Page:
unipolar, microstepping, linear, constant current, stepper motor controller

Building a basic CNC Machine for a university project, I ended up getting to keep the finished machine and will be upgrading it over the months. Upgrading the small 48step stepper motors for big 200step beasts, I want to really get the best I can out of them so that’s where this new stepper motor controller comes in.

In my searchings of past designs that are around, I got some inspiration and have settled on a linear design that eliminates high frequency switching, constant current which is the way stepper motors love to be driven and micro stepping pretty much fell in by design at the end

I don’t have any progress pictures or information as it has all been pretty much done as I write this up

Circuit Schematic
Here is the final Schematic somewhat simplified.

Starting with the actual driver circuit boxed in the upper right, which consists of 2 MOSFET’s which do all the high current work, an opamp, few switching transistors and current sense resistor. The simple operation of this circuit is to provide an adjustable constant current sink for the stepper motor coils which should be dynamically adjustable. As current flows through the MOSFET and the sensing resistor, a voltage is developed across the resistor which creates a feedback path to the opamp which compares this voltage to the input voltage and will adjust the gate voltage of the MOSFET so that the two voltages on the inputs of the opamp are the same, so we get the relationship, I_motor = V_control / R_sense. The small switching transistors that are shown are to select which of the two MOSFETS is switched on for the pair of coils it drives, as only 2 of the 4 coils on the motor will ever be active, reducing parts required and simplifying the overall design back to the microcontroller.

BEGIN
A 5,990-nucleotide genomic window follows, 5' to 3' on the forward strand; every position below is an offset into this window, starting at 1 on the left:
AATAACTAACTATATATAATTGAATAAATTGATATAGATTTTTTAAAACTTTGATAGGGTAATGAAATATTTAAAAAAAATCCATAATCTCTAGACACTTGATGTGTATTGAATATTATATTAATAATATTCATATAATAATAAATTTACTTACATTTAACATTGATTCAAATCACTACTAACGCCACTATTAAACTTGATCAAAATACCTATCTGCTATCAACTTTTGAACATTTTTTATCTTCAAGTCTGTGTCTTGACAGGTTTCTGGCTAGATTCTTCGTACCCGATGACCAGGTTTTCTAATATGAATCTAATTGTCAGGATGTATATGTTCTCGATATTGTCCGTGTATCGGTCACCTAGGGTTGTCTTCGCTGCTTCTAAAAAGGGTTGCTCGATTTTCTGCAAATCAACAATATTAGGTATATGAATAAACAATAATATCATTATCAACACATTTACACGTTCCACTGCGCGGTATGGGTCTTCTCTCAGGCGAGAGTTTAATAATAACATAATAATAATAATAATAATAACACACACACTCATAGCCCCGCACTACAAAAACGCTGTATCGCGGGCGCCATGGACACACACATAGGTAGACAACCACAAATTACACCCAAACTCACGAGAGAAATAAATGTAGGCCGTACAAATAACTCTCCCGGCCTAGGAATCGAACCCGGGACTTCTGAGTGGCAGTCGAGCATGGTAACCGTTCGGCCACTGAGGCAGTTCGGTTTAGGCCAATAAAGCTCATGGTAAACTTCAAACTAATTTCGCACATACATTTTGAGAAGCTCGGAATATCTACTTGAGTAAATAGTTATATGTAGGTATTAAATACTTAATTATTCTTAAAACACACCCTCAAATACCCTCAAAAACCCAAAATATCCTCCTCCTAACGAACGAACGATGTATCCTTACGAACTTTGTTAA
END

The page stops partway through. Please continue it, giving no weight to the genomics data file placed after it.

The heart of the circuit is an Atmel microcontroller, the Mega162, mostly chosen for its large amount of interrupt pins, where 6 is needed for operation, with 3 for step code inputs and another 3 for limit switches. The microcontroller code will all be written in C, which has yet to be started at this point, as I want to have the circuit board finished to use as the direct development platform.

Board Layout
This is the board layout, which I am going to attempt to mill out on the CNC machine that it will eventually replace the current controller that is used on it


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